Water circulates continuously and seamlessly on Earth with little regard for the boundaries we draw. There are natural boundaries as between land and ocean and surface and subsurface environments, as well as human or demographic boundaries between nations, cultures, and religions. Although considered necessary by societies, these human-created boundaries disrupt natural water circulation, leading to serious water-related environmental problems. The dilemma of how to manage water beyond our boundaries remains, and nations have different ways and means of controlling each form of water, whether as vapor, surface water, groundwater, or seawater. Recent findings on the interaction of water from land, oceans, and the atmosphere encourage researchers to undertake collaborative work that goes beyond the boundaries of each discipline, be it oceanography, surface and subsurface hydrology, climatology, or glaciology. Drawing on all these fields, the book focuses on two major boundaries: that between surface water and ground water, and that between terrestrial water and ocean water. This comprehensive work is of great value to experts in academia, international organizations, consulting firms, water resources, fisheries, and urban development planning agencies.
I want you to take a journey with me to a time and place where nothing in the world matters except that moment, that exquisite instant, that is in front of you. The one that enables one's being to become enveloped into a world only existent in the heart of someone that is deeply upon the throws of passion and love. Take my hand and let me guide you to a memory, so you may recollect that time in your own life, when only the other person mattered. Step off with your left foot, and join me while I lead the way.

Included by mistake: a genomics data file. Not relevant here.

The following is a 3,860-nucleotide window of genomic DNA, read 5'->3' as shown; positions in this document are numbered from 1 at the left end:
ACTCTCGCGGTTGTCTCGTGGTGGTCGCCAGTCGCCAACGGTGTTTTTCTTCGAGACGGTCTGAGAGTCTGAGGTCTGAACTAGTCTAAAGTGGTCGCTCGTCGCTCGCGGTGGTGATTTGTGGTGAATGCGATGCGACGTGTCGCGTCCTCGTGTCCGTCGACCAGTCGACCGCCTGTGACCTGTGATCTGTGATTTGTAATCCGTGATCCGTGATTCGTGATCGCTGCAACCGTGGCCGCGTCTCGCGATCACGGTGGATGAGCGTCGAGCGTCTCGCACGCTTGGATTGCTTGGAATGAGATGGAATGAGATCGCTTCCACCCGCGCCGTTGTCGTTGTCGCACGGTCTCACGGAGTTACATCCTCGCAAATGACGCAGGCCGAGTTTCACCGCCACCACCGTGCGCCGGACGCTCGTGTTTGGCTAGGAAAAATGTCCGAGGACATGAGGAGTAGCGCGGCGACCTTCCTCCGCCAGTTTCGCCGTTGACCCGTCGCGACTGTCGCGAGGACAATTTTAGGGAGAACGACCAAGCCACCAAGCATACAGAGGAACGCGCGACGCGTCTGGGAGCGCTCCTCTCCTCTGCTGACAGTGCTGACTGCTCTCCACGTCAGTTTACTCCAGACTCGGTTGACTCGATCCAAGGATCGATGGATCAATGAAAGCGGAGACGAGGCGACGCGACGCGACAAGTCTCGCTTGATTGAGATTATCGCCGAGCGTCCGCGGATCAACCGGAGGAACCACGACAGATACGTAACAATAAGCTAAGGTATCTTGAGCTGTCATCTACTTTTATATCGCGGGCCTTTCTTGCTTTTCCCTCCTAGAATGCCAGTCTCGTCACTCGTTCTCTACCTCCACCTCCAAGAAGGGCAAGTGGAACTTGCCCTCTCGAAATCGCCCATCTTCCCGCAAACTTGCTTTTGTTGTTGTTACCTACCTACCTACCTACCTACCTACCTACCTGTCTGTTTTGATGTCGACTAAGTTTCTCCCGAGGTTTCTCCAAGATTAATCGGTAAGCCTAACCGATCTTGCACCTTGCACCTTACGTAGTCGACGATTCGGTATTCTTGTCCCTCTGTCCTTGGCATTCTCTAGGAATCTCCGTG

She argues that nothing justifies conferring such a binding status on the principle and that the uti possidetis applied in Yugoslavia was an entirely new version that can derive no legitimacy from colonial precedents. While the doctrine may have considerable utility in some cases, it is only principle among many that must be considered if future disputes are to be resolved so as to promote long term peace and stability. Lalonde sounds a cautionary note, showing that the idea that uti possidetis provides a one-size-fits-all, legally incontestable solution to all territorial disputes is an illusion.